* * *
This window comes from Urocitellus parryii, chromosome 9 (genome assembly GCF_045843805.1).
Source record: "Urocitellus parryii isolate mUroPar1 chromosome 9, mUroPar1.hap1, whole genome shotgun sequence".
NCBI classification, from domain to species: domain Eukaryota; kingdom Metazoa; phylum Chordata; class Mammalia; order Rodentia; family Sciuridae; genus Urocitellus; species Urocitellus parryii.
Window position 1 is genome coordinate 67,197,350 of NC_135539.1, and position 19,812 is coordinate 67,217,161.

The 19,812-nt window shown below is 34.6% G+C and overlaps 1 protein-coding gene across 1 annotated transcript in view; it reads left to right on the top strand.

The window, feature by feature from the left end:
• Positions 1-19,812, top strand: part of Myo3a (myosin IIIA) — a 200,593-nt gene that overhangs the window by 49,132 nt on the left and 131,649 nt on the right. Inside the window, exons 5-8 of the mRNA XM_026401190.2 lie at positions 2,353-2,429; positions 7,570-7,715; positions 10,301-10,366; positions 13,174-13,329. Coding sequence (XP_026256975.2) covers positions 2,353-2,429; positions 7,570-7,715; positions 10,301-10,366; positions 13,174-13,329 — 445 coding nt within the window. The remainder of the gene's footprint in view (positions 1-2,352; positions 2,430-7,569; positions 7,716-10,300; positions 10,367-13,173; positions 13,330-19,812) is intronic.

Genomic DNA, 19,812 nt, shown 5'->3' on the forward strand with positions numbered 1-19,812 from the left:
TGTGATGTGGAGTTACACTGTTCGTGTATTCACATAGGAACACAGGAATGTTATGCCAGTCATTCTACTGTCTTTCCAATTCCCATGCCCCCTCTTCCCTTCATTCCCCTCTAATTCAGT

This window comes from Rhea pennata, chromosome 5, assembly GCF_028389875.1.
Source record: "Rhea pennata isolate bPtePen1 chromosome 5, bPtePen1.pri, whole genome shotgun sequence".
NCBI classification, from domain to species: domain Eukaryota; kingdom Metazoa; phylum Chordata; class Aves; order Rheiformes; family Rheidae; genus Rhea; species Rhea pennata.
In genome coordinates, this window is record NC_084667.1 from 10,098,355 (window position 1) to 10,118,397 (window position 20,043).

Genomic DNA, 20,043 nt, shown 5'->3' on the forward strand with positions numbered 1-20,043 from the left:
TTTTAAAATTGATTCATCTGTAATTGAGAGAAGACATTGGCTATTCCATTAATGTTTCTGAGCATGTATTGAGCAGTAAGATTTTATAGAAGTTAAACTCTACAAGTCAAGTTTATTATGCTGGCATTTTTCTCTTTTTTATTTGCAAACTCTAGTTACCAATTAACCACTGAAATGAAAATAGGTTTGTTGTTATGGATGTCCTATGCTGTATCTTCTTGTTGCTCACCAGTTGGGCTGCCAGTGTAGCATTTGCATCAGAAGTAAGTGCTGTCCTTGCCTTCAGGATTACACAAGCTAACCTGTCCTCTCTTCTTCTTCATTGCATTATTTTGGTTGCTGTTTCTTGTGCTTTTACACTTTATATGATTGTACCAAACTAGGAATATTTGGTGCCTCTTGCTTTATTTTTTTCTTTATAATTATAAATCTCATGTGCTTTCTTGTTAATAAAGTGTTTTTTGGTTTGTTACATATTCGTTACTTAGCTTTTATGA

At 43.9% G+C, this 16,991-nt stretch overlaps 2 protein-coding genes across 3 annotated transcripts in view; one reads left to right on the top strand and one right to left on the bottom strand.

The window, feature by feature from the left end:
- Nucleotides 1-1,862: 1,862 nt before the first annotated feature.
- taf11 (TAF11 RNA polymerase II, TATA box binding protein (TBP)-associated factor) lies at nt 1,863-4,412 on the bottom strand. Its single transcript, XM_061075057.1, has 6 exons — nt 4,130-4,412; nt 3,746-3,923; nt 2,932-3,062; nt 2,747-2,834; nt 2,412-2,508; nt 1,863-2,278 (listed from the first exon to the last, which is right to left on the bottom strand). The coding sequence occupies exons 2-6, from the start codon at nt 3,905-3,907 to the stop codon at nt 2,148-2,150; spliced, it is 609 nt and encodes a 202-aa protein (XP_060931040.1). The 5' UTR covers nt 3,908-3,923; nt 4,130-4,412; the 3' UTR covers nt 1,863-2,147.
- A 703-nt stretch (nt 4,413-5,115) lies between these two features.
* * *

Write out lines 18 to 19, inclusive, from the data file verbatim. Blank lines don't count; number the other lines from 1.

- Nucleotides 1-1,862: 1,862 nt before the first annotated feature.
- taf11 (TAF11 RNA polymerase II, TATA box binding protein (TBP)-associated factor) lies at nt 1,863-4,412 on the bottom strand. Its single transcript, XM_061075057.1, has 6 exons — nt 4,130-4,412; nt 3,746-3,923; nt 2,932-3,062; nt 2,747-2,834; nt 2,412-2,508; nt 1,863-2,278 (listed from the first exon to the last, which is right to left on the bottom strand). The coding sequence occupies exons 2-6, from the start codon at nt 3,905-3,907 to the stop codon at nt 2,148-2,150; spliced, it is 609 nt and encodes a 202-aa protein (XP_060931040.1). The 5' UTR covers nt 3,908-3,923; nt 4,130-4,412; the 3' UTR covers nt 1,863-2,147.